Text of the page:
and wherein radiant intensity per unit area, in a spectral range between 500 nm and 550 nm, continuously exceeds 4 watts/sr·nm·cm2.
14. A xenon short arc discharge lamp according to claim 4, wherein
the doping substance is an iodide of group IIb of the periodic table,
and wherein radiant intensity per unit area, in a spectral range between 500 nm and 550 nm, continuously exceeds 4 watts/sr·nm·cm2.
15. A xenon short arc continuous-wave-laser-pumping light source comprising
a high-pressure-proof bulb (1), which, at least in a transparent zone thereof, comprises quartz glass,
two opposed rod-shaped electrodes (4, 5) located on a common axis (3) protruding into the bulb, of which the anode (4) has a larger diameter than the cathode (5),
a xenon filling inn said bulb, at a pressure of at least one atmosphere or bar in the non-operating state, thereby providing rapid approximation of maximum final light output,
said electrodes (4, 5) being spaced from one another by a distance which is shorter than the diameter of the shaft (8) of the cathode (5), thereby approximating a punctiform light source,
wherein
the tip of the cathode (5) is at least partially conical, thereby minimizing tip melting and disintegration, and
the lamp includes at least one metal halide as a doping substance, thereby constricting arc size and increasing continuum emission radiant intensity.
16. A laser light source according to claim 1,
wherein said metal halide consists essentially of thallium oxide, and radiant intensity per unit area, in a spectral range between 500 nm and 550 nm, continuously exceeds 4 watts/sr·nm·cm2.
Description

The invention relates to a xenon short arc discharge lamp having a high-pressure-proof bulb, at least the transparent zone of which comprises quartz glass. Two opposed rod-shaped electrodes located on one axis protrude into the bulb, and the anode has a larger diameter than the cathode. The bulb has a fill pressure of at least one bar in the non-operating state and an electrode spacing that is shorter than the diameter of the shaft of the cathode.

BACKGROUND

Short arc lamps, in particular xenon high-pressure short arc lamps, have the highest radial intensities per unit area of all known lamps, as well as an arc of very small diameter and very short length. To a good approximation, they are punctiform light sources, and are correspondingly used in projection systems of all kinds, such as film projectors, arc furnaces, photolithography, and in other optical equipment having high radiant intensities per unit area. They include a high-pressure-proof bulb with a spherical or ellipsoid discharge space, for instance of quartz glass; electrodes that as anodes and cathodes are connectable to a source of direct voltage, and comprise tungsten or tungsten with additives; and current ducts fused into the bulb, such as single or multiple molybdenum ribbon ducts or molybdenum cap ducts. Known short arc lamps may include fillings of xenon, mercury, argon, tin or zinc. A mercury lamp requires several minutes to warm up to full operating pressure and light output. This warm-up time is reduced by about 50 percent if xenon at a pressure exceeding one atmosphere is added to the mercury.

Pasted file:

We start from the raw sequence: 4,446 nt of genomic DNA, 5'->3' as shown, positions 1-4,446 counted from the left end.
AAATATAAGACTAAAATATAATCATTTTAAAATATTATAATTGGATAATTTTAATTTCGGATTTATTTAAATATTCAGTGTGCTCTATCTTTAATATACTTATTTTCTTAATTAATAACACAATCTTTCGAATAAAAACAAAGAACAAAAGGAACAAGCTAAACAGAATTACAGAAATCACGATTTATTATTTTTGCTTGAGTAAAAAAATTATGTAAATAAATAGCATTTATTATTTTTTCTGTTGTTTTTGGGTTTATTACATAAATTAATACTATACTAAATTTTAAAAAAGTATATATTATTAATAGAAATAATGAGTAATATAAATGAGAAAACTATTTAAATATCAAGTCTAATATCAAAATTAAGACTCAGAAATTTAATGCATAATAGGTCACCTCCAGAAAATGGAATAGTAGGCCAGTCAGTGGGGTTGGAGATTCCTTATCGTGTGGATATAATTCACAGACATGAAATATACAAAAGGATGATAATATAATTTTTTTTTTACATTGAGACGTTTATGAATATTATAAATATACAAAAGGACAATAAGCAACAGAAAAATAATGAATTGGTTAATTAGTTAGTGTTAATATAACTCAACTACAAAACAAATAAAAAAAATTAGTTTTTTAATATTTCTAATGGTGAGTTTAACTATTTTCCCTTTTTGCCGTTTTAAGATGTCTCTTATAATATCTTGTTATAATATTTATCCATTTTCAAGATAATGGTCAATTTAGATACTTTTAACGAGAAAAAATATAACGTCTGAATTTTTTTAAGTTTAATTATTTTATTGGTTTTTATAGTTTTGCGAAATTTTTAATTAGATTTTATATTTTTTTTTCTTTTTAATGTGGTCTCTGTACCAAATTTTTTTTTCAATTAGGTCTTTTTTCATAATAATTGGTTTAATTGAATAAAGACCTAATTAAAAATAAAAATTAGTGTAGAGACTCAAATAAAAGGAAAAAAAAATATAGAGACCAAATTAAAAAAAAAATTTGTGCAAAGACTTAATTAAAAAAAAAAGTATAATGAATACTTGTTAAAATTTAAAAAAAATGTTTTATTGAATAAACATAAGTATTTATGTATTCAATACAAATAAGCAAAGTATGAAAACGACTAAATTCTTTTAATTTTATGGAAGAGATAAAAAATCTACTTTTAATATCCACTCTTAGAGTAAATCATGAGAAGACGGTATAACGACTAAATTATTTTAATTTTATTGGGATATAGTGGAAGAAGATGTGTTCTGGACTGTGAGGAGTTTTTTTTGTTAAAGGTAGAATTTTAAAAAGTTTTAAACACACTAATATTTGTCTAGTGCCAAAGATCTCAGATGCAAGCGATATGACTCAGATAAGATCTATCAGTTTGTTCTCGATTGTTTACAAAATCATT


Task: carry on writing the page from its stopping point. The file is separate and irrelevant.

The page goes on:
From British Patent No. 1,603,699, a short arc lamp of this type filled with xenon and mercury is known. For the electrode spacings in such lamps, which are also known as electrode-stabilized discharge lamps, figures of less than 10 mm to less than 1 mm are given.

A xenon short arc discharge lamp with a bulb of quartz glass and two opposed rod-shaped electrodes is also known from the journal "Illuminating Engineering", Vol. 59, 1964, No. 9, pp. 589-591. The anode has a larger diameter than the cathode; the electrode spacing is shorter than the shaft of the cathode, and the cathode tip is conical.

In the journal "Applied Optics", Vol. 10, 1971, No. 11, pp. 2517-2520, a xenon discharge lamp is described which may contain, in addition to xenon, a doping substance such as thallium iodide.

A xenon short arc discharge lamp is also known from Swiss Patent No. 297 983, in which the electrodes are as close as from 0.5 to 2 mm to one another, so that the positive column of the discharge is suppressed, and the lamp radiates only in the cathode spot. The lamp filling, which is of heavy noble gas (xenon), may have a doping gas having an atomic weight of less than 21 added to it.